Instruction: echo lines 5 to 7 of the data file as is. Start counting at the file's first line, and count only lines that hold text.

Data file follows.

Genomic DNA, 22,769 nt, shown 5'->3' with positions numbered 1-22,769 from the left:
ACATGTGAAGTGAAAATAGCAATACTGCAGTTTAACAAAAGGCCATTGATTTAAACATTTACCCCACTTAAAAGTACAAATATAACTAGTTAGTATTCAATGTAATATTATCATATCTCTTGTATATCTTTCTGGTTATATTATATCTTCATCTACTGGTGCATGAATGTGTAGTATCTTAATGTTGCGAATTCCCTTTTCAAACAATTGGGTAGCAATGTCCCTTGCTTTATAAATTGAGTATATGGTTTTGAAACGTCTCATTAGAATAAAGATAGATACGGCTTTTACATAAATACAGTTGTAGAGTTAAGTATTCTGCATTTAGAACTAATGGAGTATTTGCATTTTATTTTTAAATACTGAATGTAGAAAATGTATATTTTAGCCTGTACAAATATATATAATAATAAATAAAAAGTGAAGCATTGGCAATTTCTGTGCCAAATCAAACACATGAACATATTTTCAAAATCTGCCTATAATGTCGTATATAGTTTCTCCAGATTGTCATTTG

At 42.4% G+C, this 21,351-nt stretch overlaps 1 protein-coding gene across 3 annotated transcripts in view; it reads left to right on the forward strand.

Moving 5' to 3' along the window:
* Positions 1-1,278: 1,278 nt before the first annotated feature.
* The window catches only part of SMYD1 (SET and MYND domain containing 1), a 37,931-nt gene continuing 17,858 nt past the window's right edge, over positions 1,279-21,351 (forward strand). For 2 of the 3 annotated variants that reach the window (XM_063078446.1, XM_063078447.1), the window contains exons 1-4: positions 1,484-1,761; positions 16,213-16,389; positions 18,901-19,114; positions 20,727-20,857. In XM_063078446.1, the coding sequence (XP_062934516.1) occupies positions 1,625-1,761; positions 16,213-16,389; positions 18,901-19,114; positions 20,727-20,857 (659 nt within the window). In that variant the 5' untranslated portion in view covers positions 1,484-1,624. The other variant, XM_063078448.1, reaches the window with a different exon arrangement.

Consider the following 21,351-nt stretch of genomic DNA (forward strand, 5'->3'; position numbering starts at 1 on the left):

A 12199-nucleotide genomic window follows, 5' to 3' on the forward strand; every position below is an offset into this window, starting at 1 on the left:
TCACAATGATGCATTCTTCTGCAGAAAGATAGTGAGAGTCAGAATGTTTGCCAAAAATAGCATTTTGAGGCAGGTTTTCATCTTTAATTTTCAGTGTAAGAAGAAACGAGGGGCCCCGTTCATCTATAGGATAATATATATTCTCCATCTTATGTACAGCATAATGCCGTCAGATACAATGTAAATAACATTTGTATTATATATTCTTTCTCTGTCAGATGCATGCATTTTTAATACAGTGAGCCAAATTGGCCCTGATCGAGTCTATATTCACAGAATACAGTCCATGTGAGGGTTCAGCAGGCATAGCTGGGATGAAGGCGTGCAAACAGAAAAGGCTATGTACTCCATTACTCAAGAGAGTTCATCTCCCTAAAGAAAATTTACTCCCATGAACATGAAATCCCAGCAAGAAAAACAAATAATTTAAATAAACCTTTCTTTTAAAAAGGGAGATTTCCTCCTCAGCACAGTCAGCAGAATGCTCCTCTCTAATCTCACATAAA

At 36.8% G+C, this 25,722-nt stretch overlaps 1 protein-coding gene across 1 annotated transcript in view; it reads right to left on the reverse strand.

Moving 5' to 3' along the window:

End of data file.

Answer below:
* Positions 1-1,278: 1,278 nt before the first annotated feature.
* The window catches only part of SMYD1 (SET and MYND domain containing 1), a 37,931-nt gene continuing 17,858 nt past the window's right edge, over positions 1,279-21,351 (forward strand). For 2 of the 3 annotated variants that reach the window (XM_063078446.1, XM_063078447.1), the window contains exons 1-4: positions 1,484-1,761; positions 16,213-16,389; positions 18,901-19,114; positions 20,727-20,857. In XM_063078446.1, the coding sequence (XP_062934516.1) occupies positions 1,625-1,761; positions 16,213-16,389; positions 18,901-19,114; positions 20,727-20,857 (659 nt within the window). In that variant the 5' untranslated portion in view covers positions 1,484-1,624. The other variant, XM_063078448.1, reaches the window with a different exon arrangement.

Consider the following 21,351-nt stretch of genomic DNA (forward strand, 5'->3'; position numbering starts at 1 on the left):